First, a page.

Every contributor on this past season's UK squad played in the EYBL except for Aaron and Andrew Harrison, who played for their father's Under Armour program, and Karl-Anthony Towns, who played virtually zero AAU ball once he got to high school. All three UK signees for the class of 2015 — Skal Labissiere, Isaiah Briscoe and Charles Matthews — competed on the EYBL circuit, too.
"This is not just your normal AAU tournament," Daniels said. "This is an elite-level event with elite-level players. The type of players that play in this event are the type of players that are going to impact college basketball. And there's going to be a bunch that are going to impact the NBA one day.
"From a pure basketball standpoint, it's a big deal."
When Lexington got Nike, the other big shoe companies scrambled to keep up.
The EYBL coming to town would be a major occurrence on its own, but this weekend also marks the final open recruiting period of the spring for college coaches. That means guys like John Calipari, Mike Krzyzewski, Roy Williams and Rick Pitino will probably spend part or all of the next few days in Lexington.
That confluence of college coaches caused others to look toward this area. This weekend's Under Armour event will be played in Louisville and the Adidas session is set for Indianapolis.
Several other smaller events are planned for Lexington and the surrounding area this weekend, and those are also likely to draw some college scouts.
"Tom basically set the live period for Nike and some of these other big tournaments," Daniels said. "It's pretty crazy that this guy who hasn't really been involved in the AAU world to a major degree was able to set where all of the college coaches are going.
"And there's no telling how much money he's going to bring in to the cities of Lexington and Louisville with all of these teams staying at hotels, going to malls, eating at restaurants."
The local hoteliers and restaurateurs are likely pleased. So is John Calipari.
Bower was in Hampton, Va., this month for the first EYBL session of the season. He was there to learn more about how these big-time events are managed, but he also ran into the UK coach.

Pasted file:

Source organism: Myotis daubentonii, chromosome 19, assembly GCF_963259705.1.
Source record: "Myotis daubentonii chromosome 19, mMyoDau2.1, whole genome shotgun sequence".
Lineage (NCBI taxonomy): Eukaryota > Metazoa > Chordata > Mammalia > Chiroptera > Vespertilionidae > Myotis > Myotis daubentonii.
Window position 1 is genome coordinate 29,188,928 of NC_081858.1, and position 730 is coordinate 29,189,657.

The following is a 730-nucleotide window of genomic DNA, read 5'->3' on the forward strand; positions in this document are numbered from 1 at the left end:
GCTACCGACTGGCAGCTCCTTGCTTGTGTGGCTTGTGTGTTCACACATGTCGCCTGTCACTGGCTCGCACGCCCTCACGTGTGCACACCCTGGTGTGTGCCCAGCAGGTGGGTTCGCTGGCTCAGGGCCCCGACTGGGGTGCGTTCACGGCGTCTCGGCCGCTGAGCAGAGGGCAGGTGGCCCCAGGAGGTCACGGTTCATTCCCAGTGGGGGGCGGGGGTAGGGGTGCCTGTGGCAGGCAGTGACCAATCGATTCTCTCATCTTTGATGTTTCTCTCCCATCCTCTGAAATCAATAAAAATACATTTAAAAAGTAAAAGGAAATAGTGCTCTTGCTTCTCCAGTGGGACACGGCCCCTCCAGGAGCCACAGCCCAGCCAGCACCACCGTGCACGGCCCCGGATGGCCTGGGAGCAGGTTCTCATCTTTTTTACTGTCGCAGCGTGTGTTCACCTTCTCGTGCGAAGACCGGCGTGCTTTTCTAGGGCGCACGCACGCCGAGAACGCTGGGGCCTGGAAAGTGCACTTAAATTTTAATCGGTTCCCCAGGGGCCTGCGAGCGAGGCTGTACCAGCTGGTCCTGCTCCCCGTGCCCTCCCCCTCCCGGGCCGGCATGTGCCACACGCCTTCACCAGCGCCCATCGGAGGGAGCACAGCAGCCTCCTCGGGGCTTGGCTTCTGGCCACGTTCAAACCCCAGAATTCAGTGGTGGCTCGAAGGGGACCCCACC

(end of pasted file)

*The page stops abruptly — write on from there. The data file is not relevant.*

"He said he's happy that he's going to get to sleep in his own bed," Bower said.
Calipari is also surely pleased that most of his top recruiting targets for the next couple of classes will be spending three days in Lexington, playing in front of UK fans and getting a feel for the city.
Those players can't take campus visits while the EYBL session is going on, but they're free to take a closer look at UK as soon as the games end Sunday afternoon. A few high-profile players have already said they plan to do just that.
"Any time you can get a guy on campus, and they have the ability to see your facilities and see your program and see everything you have to work with — it's a factor," Daniels said.
Mahorn and the Travelers are happy they'll be getting a home game.
The Travelers coach was among those initially skeptical of Bower's chances of bringing the EYBL to town. But Mahorn lauded the KBA director's hard work and "vision" of making the state more of a national player on the AAU scene.
Both Bower and Mahorn said bringing events like the EYBL to the Bluegrass will show local players, coaches and parents just how good the competition is around the country.
They hope it raises the level of play and commitment in the state.
At the very least, it should be a pretty good show.
"I personally think it's going to be crazy," Mahorn said. "I know how Kentucky loves their basketball. And I think seeing these kids that get recruited by (UK and Louisville) will definitely lift fans here even more.
"These are the next group of kids that are coming. You're going to see the best."